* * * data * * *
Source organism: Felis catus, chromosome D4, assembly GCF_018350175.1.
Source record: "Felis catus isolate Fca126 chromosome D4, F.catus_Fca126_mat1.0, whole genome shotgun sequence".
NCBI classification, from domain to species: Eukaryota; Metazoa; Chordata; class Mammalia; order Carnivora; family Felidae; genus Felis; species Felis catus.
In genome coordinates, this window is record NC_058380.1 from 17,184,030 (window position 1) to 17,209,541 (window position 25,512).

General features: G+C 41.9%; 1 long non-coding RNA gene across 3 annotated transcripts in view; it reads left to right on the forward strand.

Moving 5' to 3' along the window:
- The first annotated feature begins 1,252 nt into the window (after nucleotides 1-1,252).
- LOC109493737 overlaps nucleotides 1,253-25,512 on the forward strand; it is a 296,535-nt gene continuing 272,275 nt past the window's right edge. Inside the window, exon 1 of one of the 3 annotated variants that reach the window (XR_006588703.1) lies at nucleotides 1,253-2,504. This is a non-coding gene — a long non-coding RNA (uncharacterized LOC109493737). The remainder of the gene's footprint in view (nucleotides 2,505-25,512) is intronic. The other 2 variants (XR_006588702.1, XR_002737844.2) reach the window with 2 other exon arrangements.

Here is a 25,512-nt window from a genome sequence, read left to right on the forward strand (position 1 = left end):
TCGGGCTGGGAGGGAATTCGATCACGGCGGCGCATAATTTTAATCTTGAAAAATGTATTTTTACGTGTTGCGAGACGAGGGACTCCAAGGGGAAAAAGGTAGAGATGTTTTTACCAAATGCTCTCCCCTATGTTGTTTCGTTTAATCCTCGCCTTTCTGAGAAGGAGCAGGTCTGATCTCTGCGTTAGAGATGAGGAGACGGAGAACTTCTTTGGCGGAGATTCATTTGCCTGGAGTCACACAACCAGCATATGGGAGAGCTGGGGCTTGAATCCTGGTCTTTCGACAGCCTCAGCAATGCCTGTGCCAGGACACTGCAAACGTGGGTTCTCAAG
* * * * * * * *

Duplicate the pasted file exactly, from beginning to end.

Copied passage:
Source organism: Felis catus, chromosome D4, assembly GCF_018350175.1.
Source record: "Felis catus isolate Fca126 chromosome D4, F.catus_Fca126_mat1.0, whole genome shotgun sequence".
NCBI classification, from domain to species: Eukaryota; Metazoa; Chordata; class Mammalia; order Carnivora; family Felidae; genus Felis; species Felis catus.
In genome coordinates, this window is record NC_058380.1 from 17,184,030 (window position 1) to 17,209,541 (window position 25,512).

General features: G+C 41.9%; 1 long non-coding RNA gene across 3 annotated transcripts in view; it reads left to right on the forward strand.

Moving 5' to 3' along the window:
- The first annotated feature begins 1,252 nt into the window (after nucleotides 1-1,252).
- LOC109493737 overlaps nucleotides 1,253-25,512 on the forward strand; it is a 296,535-nt gene continuing 272,275 nt past the window's right edge. Inside the window, exon 1 of one of the 3 annotated variants that reach the window (XR_006588703.1) lies at nucleotides 1,253-2,504. This is a non-coding gene — a long non-coding RNA (uncharacterized LOC109493737). The remainder of the gene's footprint in view (nucleotides 2,505-25,512) is intronic. The other 2 variants (XR_006588702.1, XR_002737844.2) reach the window with 2 other exon arrangements.

Here is a 25,512-nt window from a genome sequence, read left to right on the forward strand (position 1 = left end):
TCGGGCTGGGAGGGAATTCGATCACGGCGGCGCATAATTTTAATCTTGAAAAATGTATTTTTACGTGTTGCGAGACGAGGGACTCCAAGGGGAAAAAGGTAGAGATGTTTTTACCAAATGCTCTCCCCTATGTTGTTTCGTTTAATCCTCGCCTTTCTGAGAAGGAGCAGGTCTGATCTCTGCGTTAGAGATGAGGAGACGGAGAACTTCTTTGGCGGAGATTCATTTGCCTGGAGTCACACAACCAGCATATGGGAGAGCTGGGGCTTGAATCCTGGTCTTTCGACAGCCTCAGCAATGCCTGTGCCAGGACACTGCAAACGTGGGTTCTCAAG